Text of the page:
D-backs make strides as young talent emerges
PHOENIX -- Chief baseball officer Tony La Russa said last November that he would be "brokenhearted" if his Arizona Diamondbacks did not finish 2015 with a winning record.
While the D-backs wound up on the losing side of .500, La Russa was no doubt heartened by the big strides this year from 2014, when they lost 98 games and had the worst record in baseball.
"Obviously we are judged on wins and losses," D-backs manager Chip Hale said. "We do believe that we could have won a lot more games, but I'm sure a lot of teams are saying that."
What La Russa, general manager Dave Stewart and Hale will judge the D-backs on this year is the progress of the young roster. The team had young players at just about every position and not one game was started by a pitcher over the age of 30.
"If you look at those things and then you look at the wins and losses that we have, I think it's been a successful season for us," Hale said. "The guys have played, I think, as hard as anybody in the league. I don't think there's a team, if you were to poll Major League Baseball scouts who watch all these games, that plays the game harder than us, and that makes me proud as a manager. For our coaching staff, I think we've gotten them prepared every day and our training staff led by Ken Crenshaw has done a great job keeping them physically prepared. So I think it's been a successful season."
The rotation was looked at by pundits as a weakness heading into the season with Opening Day starter Josh Collmenter fronting an inexperienced staff, and that proved to be the case.
The D-backs finished toward the bottom of the National League in ERA by starters, but even more problematic was that only the Rockies received fewer innings from the rotation than Arizona.
Again, though, there were flashes from youngsters Chase Anderson and Rubby De La Rosa and Robbie Ray that showed their potential.
"When you look at the starters and the time they had in the big leagues coming into the season, maybe it was a pipe dream to think they could do what we thought they could do," Hale said. "But we saw all the signs of what we want to see, but that's what we need next year -- consistent performance."
Record: 79-83, third place, NL West
Defining moment: The D-backs returned from a 6-4 East Coast road trip on Aug. 24, having just swept a four-game series from the Reds that put them a game over .500 and just five games behind the first-place Dodgers.
The D-backs, though, were swept in a four-game series by the Cardinals at Chase Field and finished their homestand 1-6 and 9 1/2 games out.
What went right: First baseman Paul Goldschmidt turned in another All-Star campaign while A.J. Pollock served notice that he is one of the best outfielders both offensively and defensively as they headed up a lineup that produced plenty of runs.
Outfielder David Peralta, who just a few years ago was an unsuccessful pitcher and out of the game, emerged as a serious offensive threat. Ender Inciarte also put together a good season at the plate while playing some of the best defense in either league, according to the runs saved metric.
The catcher's spot, which was thought to be a weakness during the spring, actually wound up providing solid offensive numbers thanks to the in-season acquisitions of Welington Castillo and Jarrod Saltalamacchia as they filled in for the injured Tuffy Gosewisch.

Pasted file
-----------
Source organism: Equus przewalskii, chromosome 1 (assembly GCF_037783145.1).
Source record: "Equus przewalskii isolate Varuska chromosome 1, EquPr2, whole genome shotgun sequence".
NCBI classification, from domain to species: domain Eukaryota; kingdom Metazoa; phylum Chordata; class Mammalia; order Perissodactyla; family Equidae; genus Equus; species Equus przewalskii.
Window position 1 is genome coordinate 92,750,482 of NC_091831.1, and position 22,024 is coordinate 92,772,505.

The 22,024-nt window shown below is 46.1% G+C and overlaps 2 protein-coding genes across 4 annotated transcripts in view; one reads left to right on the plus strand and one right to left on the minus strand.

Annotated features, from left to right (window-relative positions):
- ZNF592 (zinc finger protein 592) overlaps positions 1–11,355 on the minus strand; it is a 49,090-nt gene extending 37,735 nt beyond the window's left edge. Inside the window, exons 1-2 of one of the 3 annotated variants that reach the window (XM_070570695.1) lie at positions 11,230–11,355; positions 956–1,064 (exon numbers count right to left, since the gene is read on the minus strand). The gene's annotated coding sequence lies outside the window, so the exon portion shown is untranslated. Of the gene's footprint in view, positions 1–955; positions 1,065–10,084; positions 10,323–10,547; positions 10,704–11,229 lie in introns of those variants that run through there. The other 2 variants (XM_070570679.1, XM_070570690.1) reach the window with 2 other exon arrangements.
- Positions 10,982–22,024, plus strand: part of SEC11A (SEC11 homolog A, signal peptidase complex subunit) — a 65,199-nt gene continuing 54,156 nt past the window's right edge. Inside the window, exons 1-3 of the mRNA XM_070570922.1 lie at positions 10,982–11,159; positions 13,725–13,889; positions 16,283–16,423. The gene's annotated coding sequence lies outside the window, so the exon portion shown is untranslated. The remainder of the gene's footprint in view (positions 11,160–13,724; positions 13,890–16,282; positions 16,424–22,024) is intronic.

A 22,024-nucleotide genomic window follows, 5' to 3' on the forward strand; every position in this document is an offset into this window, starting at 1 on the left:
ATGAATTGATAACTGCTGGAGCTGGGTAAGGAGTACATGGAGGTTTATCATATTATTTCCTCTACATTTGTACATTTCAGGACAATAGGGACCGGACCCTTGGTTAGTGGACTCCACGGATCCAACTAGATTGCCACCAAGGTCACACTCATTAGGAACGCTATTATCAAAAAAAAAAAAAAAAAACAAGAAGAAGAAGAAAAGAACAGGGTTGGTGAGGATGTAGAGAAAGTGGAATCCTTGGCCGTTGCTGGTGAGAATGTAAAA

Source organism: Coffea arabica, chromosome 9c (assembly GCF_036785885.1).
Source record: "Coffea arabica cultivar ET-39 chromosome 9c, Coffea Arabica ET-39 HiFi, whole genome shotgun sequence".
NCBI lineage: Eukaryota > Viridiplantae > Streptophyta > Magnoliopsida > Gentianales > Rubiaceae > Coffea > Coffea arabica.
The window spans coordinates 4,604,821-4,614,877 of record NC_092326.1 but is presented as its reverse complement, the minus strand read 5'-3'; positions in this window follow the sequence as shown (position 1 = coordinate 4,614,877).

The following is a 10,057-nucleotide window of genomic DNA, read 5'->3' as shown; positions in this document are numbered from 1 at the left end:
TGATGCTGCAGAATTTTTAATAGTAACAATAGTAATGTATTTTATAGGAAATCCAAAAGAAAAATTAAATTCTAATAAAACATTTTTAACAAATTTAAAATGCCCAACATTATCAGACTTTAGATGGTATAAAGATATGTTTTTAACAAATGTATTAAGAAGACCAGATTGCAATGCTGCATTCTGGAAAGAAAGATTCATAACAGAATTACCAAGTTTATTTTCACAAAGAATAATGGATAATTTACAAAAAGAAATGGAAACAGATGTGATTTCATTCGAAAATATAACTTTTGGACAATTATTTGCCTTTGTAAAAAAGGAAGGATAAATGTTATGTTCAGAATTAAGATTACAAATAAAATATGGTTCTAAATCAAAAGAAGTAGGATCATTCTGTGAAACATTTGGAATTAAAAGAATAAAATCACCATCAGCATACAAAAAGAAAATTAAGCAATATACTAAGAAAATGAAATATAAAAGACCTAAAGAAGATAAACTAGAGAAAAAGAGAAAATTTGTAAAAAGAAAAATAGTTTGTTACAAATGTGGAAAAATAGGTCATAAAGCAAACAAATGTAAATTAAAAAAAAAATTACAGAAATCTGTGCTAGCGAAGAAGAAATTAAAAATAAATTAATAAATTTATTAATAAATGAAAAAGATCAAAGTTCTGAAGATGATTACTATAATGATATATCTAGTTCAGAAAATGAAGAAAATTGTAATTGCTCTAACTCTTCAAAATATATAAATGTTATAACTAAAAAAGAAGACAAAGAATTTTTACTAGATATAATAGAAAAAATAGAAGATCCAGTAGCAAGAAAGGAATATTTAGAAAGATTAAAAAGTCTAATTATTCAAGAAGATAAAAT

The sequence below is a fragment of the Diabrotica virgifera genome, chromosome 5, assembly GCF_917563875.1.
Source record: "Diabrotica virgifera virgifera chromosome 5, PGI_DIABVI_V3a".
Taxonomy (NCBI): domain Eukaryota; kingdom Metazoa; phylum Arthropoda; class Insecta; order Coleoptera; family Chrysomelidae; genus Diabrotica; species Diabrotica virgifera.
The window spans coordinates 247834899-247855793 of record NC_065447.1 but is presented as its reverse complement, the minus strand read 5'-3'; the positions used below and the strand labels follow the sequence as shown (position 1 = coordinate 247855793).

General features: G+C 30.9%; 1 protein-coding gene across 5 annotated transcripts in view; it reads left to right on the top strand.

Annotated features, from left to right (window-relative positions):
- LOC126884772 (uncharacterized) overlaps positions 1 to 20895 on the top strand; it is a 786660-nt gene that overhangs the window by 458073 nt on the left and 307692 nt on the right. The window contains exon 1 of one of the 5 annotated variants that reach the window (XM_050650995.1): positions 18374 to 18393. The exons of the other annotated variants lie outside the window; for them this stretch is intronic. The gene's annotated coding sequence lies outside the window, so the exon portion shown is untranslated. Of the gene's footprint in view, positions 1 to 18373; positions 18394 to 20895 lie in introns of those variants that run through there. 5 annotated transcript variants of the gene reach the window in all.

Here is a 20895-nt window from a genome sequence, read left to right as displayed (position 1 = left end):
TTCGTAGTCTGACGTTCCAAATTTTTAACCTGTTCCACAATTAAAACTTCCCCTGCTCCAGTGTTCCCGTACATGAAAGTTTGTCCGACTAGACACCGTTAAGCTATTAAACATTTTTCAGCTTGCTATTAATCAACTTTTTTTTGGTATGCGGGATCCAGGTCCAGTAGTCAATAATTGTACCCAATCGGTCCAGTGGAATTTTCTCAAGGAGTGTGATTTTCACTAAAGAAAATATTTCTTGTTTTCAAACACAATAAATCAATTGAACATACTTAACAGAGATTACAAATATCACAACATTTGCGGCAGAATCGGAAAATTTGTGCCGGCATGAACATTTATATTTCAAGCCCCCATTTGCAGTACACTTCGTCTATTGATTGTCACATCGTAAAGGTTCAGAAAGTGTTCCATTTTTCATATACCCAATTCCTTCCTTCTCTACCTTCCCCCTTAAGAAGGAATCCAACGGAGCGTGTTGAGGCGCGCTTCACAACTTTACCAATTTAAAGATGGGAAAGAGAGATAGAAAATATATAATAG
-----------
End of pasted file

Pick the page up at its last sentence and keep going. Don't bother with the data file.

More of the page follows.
After missing all of last season and the first three months of this year as he recovered from Tommy John surgery, left-hander Patrick Corbin showed he could be a top-of-the-rotation pitcher again. Two-time Tommy John patient Daniel Hudson was able to stay healthy all season.
For the second year in a row, Brad Ziegler took over for ineffective closer Addison Reed and was one of the most reliable closers in the game.
What went wrong: The rotation was never able to consistently pitch deep into games, which overtaxed the bullpen and seemed to prevent the club from getting on any kind of sustained winning streak.
Former No. 1 pick Archie Bradley made the Opening Day rotation and pitched well in his first few starts, but was struck in the face by a line drive on April 28 and struggled afterward before going on the DL with shoulder inflammation and finishing the year in the Minors.
Biggest surprise: Peralta had a good campaign in 2014, but he took a big step forward in 2015, becoming the player that Hale trusted most to hit behind Goldschmidt in the lineup. Left-handed pitchers gave Peralta trouble last year, but he was much improved against them this year.
Hitter of the Year: Once again, Goldschmidt was the heart and soul of the lineup and produced huge offensive numbers. Consistency is a hallmark for him, and after a rare drop-off in production in August when he hit .243, Hale speculated that he was a little worn down having gotten just one complete game off through the first four-plus months of the season.
Pitcher of the Year: It's easy to overlook Ziegler as a potential closer because he does not have an overpowering fastball and his submarine delivery was more prominent on closers like Kent Tekulve and Dan Quisenberry a generation ago. But there's no arguing with the results Ziegler gets, and at $5 million this year with a $5.5 million option for 2016, he is a bargain.
Rookie of the Year: Left-hander Andrew Chafin was moved to the bullpen to start the season and wound up being one of the team's most consistent relievers. He was able to pitch multiple innings and get righties as well as lefties out.